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Plain and Fancy

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Sunday, November 11, 2012

Hunter Muskett - Every Time You Move (1970 uk, sophisticated well arranged folk rock with warmly harmonic vocals, Lilith 2007 digi pack edition)



While at College Chris formed a folk band called "Hunter Muskett" with songwriter Terry Hiscock (writer of "Silver Coin" - voted as one of the best folk songs of 1973) and guitarist Doug Morter (later with Magna Carta, Richard Digance, Maddy Prior, Jerry Donahue etc.).

The trio gigged the folk clubs and released an album on the Decca label called "Every Time You Move" in 1970. Muskett then gained a bass player, Rog Trevitt, (later to gig with Doug Morter in the pub rock band Peco Orange and numerous country and western bands, most noticeably with pedal steel player Gordon Huntley of Matthew's Southern Comfort fame).

The now four piece, played George acoustics and electrics, toured at home and abroad for about four years and released a second album, produced by Keith Relf of the Yardbirds fame, simply titled "Hunter Muskett" on the newly formed "Bradleys" label.

This debut from little-known, but highly regarded folk trio Hunter Muskett is an underground gem. Packed full of earthy, original songs, it masterly skirts the boundaries of baroque pop and folk-rock. The opening title track lays out their stall perfectly: layers of acoustic guitars, a delicate beat and some lush vocal harmonising. 

The songs are purposely poetic but it never sounds forced, even on the darker tracks, such as Midsummer Night’s Dream, where the melancholy just about hangs together without sounding passe. It’s a delicious balance.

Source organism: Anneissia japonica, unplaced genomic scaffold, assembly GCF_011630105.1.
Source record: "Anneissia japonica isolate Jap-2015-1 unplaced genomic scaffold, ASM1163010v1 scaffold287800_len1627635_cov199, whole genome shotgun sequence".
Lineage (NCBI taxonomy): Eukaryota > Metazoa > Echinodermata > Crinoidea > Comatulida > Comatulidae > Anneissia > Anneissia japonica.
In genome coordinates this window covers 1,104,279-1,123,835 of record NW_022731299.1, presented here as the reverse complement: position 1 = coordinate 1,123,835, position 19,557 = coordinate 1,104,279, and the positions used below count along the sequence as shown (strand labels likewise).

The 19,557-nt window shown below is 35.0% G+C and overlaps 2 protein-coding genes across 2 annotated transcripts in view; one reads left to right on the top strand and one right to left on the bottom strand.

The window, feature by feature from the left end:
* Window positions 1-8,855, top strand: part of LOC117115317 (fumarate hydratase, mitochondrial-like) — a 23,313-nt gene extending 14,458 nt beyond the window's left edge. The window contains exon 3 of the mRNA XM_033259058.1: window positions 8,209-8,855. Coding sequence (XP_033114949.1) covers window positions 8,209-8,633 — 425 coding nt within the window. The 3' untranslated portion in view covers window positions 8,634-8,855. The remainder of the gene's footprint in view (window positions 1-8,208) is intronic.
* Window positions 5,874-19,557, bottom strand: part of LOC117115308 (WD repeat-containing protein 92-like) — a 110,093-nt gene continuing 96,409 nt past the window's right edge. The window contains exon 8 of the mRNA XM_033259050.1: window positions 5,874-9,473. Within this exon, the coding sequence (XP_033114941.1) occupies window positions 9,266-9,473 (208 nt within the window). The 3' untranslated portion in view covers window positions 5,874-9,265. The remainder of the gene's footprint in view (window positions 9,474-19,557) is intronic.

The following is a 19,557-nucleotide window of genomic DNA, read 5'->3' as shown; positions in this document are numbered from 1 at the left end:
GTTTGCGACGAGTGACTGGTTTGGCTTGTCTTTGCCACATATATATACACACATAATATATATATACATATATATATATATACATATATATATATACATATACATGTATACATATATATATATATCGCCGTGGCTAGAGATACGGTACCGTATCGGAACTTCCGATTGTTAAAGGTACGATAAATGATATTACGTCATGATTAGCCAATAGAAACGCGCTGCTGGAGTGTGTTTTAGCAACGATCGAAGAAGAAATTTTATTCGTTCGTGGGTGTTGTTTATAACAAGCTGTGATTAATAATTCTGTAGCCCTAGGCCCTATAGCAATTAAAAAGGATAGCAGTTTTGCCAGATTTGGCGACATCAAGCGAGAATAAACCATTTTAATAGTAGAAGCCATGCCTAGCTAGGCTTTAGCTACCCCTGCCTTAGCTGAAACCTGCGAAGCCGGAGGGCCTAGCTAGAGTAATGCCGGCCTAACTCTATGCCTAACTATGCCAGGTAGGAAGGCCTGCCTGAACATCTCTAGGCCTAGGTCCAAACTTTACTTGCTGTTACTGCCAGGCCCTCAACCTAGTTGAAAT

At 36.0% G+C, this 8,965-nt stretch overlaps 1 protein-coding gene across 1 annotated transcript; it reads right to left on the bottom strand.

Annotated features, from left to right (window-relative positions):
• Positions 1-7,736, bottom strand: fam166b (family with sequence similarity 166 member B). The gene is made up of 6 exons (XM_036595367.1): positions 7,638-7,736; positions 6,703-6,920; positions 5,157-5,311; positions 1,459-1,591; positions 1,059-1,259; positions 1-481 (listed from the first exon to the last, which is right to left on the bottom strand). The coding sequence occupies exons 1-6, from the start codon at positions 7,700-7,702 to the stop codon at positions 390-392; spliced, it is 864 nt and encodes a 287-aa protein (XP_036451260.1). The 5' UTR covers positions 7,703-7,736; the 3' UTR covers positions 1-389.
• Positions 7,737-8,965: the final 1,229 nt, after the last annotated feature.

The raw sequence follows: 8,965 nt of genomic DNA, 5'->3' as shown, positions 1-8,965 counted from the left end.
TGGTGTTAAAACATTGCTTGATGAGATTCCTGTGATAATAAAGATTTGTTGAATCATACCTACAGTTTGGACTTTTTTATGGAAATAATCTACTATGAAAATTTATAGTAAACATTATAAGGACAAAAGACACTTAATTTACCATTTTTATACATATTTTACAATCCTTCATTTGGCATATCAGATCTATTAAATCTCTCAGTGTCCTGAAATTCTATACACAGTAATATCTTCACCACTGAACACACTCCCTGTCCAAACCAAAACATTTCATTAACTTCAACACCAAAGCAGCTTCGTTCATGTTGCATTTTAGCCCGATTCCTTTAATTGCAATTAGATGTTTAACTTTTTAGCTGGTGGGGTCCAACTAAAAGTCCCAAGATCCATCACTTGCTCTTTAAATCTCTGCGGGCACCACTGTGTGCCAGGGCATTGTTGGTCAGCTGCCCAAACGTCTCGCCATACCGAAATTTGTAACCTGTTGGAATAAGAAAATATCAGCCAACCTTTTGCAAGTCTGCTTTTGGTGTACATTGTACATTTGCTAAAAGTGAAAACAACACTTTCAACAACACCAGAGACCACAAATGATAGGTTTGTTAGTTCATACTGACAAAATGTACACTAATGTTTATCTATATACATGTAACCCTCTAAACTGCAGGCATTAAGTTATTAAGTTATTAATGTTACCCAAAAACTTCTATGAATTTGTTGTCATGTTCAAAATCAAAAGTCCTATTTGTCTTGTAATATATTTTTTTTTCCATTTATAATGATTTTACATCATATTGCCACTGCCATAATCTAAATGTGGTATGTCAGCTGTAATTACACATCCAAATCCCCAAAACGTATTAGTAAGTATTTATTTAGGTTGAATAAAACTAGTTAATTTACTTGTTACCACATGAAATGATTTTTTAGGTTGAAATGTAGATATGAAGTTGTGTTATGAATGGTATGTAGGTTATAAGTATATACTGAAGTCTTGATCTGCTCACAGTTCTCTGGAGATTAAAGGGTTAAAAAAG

by Jan Zarebski


Tracks
1. Every Time You Move (Hiscock) - 4:24
2. Hey Little Girl (George) - 5:01
3. Midsummer Night's Dream (Hiscock) - 4:06
4. Pres Gang (Hiscock, George) - 5:08
5. Storm On The Shore (Hiscock) - 4:06
6. Castle (Hiscock) - 3:39
7. I Have A House (Hiscock) - 4:14
8. Inside Mine (Hiscock) - 3:30
9. The Wait (Hiscock, George) - 2:37
10.Cardboard Man (George) - 2:18
11.Davy Lowston (Trad. Arr. Hiscock, George, Morter) - 5:09
12.Snow (Morter) - 2:05

Hunter Muskett
*Terry Hiscock - Vocals, Guitar
*Doug Morter - Vocals, Guitar
*Chris George - Vocals, Guitar
with
*Kim Margolis - Percussion
*John Punter - Drums

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Sir Douglas Quintet - Mendocino (1969/73 us, classic texas garage psych, Acadia bonus material reissue)



Listening to Doug Sahm can be like unfolding a musical road map; taking a journey from Norteno Texas dust, through Gulf Coast big band R&B and honky tonk country, on to San Francisco’s Haight-Ashbury psychedelic heyday in 1967. 

Doug Sahm had an amazing gift for embodying, just plain being, his musical roots. A child prodigy steel guitar player, he had achieved regional hit-record status by the time he was a teenager, scoring a national hit with “She’s About a Mover” not much later. 

Mendocino, with its title song a top 40 charting single in 1969, is the Sahm-led Sir Douglas Quintet’s finest hour, the exhilarating record of a musical heart, mind, and soul in perfect accord. Long out of print, this 1960s milepost is at last available on CD.